Toward the end of the school year, it became obvious that this wasn’t a passing phase or part of normal growing pains. I couldn’t bend my fingers downward, usually tested by being asked to make a fist. Impossible. Rheumatoid nodules poked up from underneath the skin of my fingers, while my knuckles swelled red. My knees were stiff and swollen. My hips stiffened up and protested whether I rested or moved. My entire body ached::ached::ached. At night, I’d quietly sob my heart out because this is not what I thought 16 should be like. Even the joy of learning to drive finally was marred by the agony of pain in from my feet to my knees to my hips to my wrists down deep into my fingers. Time to switch teen drivers…and I’m stuck in the seat. For finally being in the driver’s seat, I had no control and felt humiliated.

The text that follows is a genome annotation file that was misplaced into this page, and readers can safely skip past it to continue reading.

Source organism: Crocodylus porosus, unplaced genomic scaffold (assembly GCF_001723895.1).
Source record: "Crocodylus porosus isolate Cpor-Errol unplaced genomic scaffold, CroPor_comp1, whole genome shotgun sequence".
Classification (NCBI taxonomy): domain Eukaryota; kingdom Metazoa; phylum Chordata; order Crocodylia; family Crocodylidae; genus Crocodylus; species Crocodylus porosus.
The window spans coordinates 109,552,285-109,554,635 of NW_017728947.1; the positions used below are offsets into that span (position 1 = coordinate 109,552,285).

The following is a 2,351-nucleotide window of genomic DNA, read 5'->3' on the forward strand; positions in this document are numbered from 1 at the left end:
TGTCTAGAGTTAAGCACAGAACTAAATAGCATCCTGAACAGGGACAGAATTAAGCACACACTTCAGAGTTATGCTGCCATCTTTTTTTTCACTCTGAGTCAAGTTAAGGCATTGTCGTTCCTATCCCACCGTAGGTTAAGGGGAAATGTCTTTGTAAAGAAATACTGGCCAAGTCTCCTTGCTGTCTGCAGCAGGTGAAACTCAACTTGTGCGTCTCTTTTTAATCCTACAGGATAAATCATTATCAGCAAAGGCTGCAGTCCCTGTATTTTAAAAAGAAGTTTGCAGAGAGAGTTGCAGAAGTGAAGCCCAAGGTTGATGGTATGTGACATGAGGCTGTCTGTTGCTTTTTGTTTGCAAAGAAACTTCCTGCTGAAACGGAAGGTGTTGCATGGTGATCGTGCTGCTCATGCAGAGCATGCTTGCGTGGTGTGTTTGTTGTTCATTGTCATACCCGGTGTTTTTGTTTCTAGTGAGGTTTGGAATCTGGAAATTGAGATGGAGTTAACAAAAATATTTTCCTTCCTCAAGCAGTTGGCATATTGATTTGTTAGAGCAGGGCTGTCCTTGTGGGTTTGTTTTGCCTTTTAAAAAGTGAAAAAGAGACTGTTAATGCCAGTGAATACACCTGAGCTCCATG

With diagnosis around the corner, came a glimmer of hope for the possibility of control. On one crippled hand, you know what’s wrong, generally. You’ve identified the enemy. You can attempt to map out a plan to conquer and reclaim. But will it work? Or will it demand its own terms? In June of 1995, I was diagnosed with rheumatoid arthritis by a primary care doctor. First plan of attack against this disease was to prescribe Naprosyn to help bring some relief until I could see a specialist at our next military move that following July. A new disease, a new location to call home, a brand new school, and your first medical specialist.
Unfortunately, this invisible disease does not render you invisible on those first days of school. But it does show itself in the waiting room of your new specialist. You’re the youngest patient in the room. You notice that you move just like the older patients. “Are you here with your grandparents?” The Rheumatologist’s nurse calls your name and you stand up. Just as you can’t run and hide from your disease, you can’t hide from wide eyes staring, puzzled by your youth.